When heavy rains lashed the city of Mumbai on August 29th, people were thronged with Whatsapp forwards and other social media posts about how the happenings are an outcome of ‘Cyclone Phyan’. What they didn’t know was that Cyclone Phyan took place in 2009, cossing coast of Maharashtra between Alibagh and Valsad , and the city of Mumbai was issued a warning. When the forward was circulated, alert citizens did the necessary fact checking and knew better than to blindly believe it. As for those who went by what the forward said, panic definitely ensued, especially considering more than half of the city struggled to get home, and camped out at office, or a nearby shelter for the night.
As life-changing as the internet has been for us, it unfortunately gives people the freedom to put out false or misleading information, that may or may not spark a frenzy – as is evident from the number of actors involved in a death hoax! So how do you keep such ‘fake news’ at bay?
- Never trust mass forwards without verifying them
If you receive a forward on your family or friends’ group that probably seems a little fishy, you can (and must) always do a quick Google search to check if there’s anything being said about the contents of the forward. If you find contrasting information, alert your friends or family on the group to prevent them from circulating the forward further. And if you yourself are sending one, always double check so that you aren’t a victim of a fake forward cycle.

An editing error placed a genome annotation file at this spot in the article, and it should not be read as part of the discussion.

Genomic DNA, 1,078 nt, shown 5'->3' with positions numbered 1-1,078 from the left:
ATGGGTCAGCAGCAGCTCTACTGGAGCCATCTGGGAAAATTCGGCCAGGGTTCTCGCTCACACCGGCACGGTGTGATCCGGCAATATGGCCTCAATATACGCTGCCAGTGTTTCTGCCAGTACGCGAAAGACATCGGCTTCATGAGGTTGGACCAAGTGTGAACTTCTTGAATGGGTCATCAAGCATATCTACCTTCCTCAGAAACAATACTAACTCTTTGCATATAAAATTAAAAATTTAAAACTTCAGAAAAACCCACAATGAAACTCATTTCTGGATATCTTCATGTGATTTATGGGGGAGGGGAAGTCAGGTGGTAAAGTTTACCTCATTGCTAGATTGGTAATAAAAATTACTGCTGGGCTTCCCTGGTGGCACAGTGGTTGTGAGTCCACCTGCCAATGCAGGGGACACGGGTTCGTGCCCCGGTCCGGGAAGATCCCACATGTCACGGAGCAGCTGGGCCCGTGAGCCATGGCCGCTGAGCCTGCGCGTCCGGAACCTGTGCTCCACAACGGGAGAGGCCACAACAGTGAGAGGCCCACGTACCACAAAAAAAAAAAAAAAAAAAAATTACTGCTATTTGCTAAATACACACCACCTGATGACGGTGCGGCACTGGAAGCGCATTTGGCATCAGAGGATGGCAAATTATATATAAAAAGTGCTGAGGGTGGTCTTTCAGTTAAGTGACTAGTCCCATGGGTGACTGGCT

- Check the page source and URL
Reputed agencies that have been around for years are known to be more trustworthy than the newer ones. At the same time, watch out for these websites’ URL. For example, ABC news’ original website is www.abcnews.go.com but a website called www.abcnews.com.co had been circulating around with a similar logo to that of ABC News, leaving netizens confused. Minor differences as such can go a long way. Also verify the article itself – check the sources mentioned in the article, and how credible they are, and if the facts mentioned in the article run parallel with that if the sources.
- Check the date
They beauty of the internet is that once you put something out there, it lives forever. The date of the article is one of the best bets there is to checking whether the news you’ve received is true, and of relevance.
- Check the ‘about’ page
Credible news agencies will have an about page telling you what the agency does, the team associated with it, the contact number and office address. Besides this, you can also type the article’s author’s name into the search engine and read a couple of articles they’ve previously written, which will give you an idea of their credibility.
- Read beyond the headline
Always cross check the headline with the contents of the article. Check for any contradictory statements, below average picture quality, and grammatical errors, as these may be your first clues to identifying fake news. Also check if the website has previously come under fire for peddling fake news.